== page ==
At least nine children from across the UK have died from the invasive Strep A infection in recent weeks.
While urging parents to seek help of worried, the chief medical officer for NHS Shropshire, Telford and Wrekin, says antibiotics can usually treat the virus.
The tragic deaths have not been in one area but spread across the UK, including Liverpool and Belfast.
Nick White, chief medical officer for NHS Shropshire, Telford and Wrekin, said: “Over last weekend, we saw increased numbers of parents contacting NHS services about Strep A which causes scarlet fever.
"Although uncomfortable, this virus can usually be treated with antibiotics available from your local GP.
"Please contact 111 online or call 111 for advice and support if you are worried about Strep A.”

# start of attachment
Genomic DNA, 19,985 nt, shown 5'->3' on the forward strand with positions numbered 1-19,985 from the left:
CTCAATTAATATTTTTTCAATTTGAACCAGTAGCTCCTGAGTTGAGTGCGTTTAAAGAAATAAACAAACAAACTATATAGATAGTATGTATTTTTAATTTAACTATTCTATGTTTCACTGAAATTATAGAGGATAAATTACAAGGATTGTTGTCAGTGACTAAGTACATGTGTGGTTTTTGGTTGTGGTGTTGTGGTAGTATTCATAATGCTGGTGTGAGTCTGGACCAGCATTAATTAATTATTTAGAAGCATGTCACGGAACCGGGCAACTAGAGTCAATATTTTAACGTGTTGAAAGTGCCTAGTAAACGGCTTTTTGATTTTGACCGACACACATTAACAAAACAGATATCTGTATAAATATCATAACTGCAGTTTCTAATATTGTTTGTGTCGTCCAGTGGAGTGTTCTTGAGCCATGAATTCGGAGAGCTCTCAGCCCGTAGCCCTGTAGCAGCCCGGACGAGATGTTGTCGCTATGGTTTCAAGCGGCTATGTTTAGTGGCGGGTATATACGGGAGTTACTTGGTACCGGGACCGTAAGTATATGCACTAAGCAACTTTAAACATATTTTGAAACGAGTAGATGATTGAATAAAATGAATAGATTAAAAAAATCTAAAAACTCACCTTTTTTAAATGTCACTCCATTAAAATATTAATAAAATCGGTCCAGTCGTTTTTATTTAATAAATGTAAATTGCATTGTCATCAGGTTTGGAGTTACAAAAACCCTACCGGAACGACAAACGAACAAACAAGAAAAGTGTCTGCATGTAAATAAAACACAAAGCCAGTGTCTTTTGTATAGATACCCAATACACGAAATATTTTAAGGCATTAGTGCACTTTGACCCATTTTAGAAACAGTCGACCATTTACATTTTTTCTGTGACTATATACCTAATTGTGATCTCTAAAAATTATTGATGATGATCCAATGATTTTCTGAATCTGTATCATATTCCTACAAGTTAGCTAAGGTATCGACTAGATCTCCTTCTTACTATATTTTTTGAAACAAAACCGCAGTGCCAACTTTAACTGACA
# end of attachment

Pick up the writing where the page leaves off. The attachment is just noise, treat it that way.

Strep A is spread by close contact with an infected person and can be passed on through coughs and sneezes or from a wound.
It can cause a number of infections from tonsillitis to impetigo.
And it can also lead to scarlet fever.
The NHS says: "The first signs of scarlet fever can be flu-like symptoms, including a high temperature, a sore throat and swollen neck glands. A rash appears 12 to 48 hours later looking like small, raised bumps and starts on the chest and tummy, then spreads.
The rash makes your skin feel rough, like sandpaper."
"Whilst infections are still uncommon, there has been an increase in cases this year, particularly in children under 10 and sadly, a small number of deaths."
The fears over Strep A are adding to presses on NHS services in Shropshire Telford and Wrekin.
Mr White said people could help their local NHS, by using the right service for their needs and getting vaccinated.
"We have seen increased numbers of people presenting with flu and Covid-19 symptoms.
"These viruses should not be underestimated, and to avoid being admitted to hospital this Christmas we are strongly urging everyone who is eligible to come forward and get vaccinated this week," he said.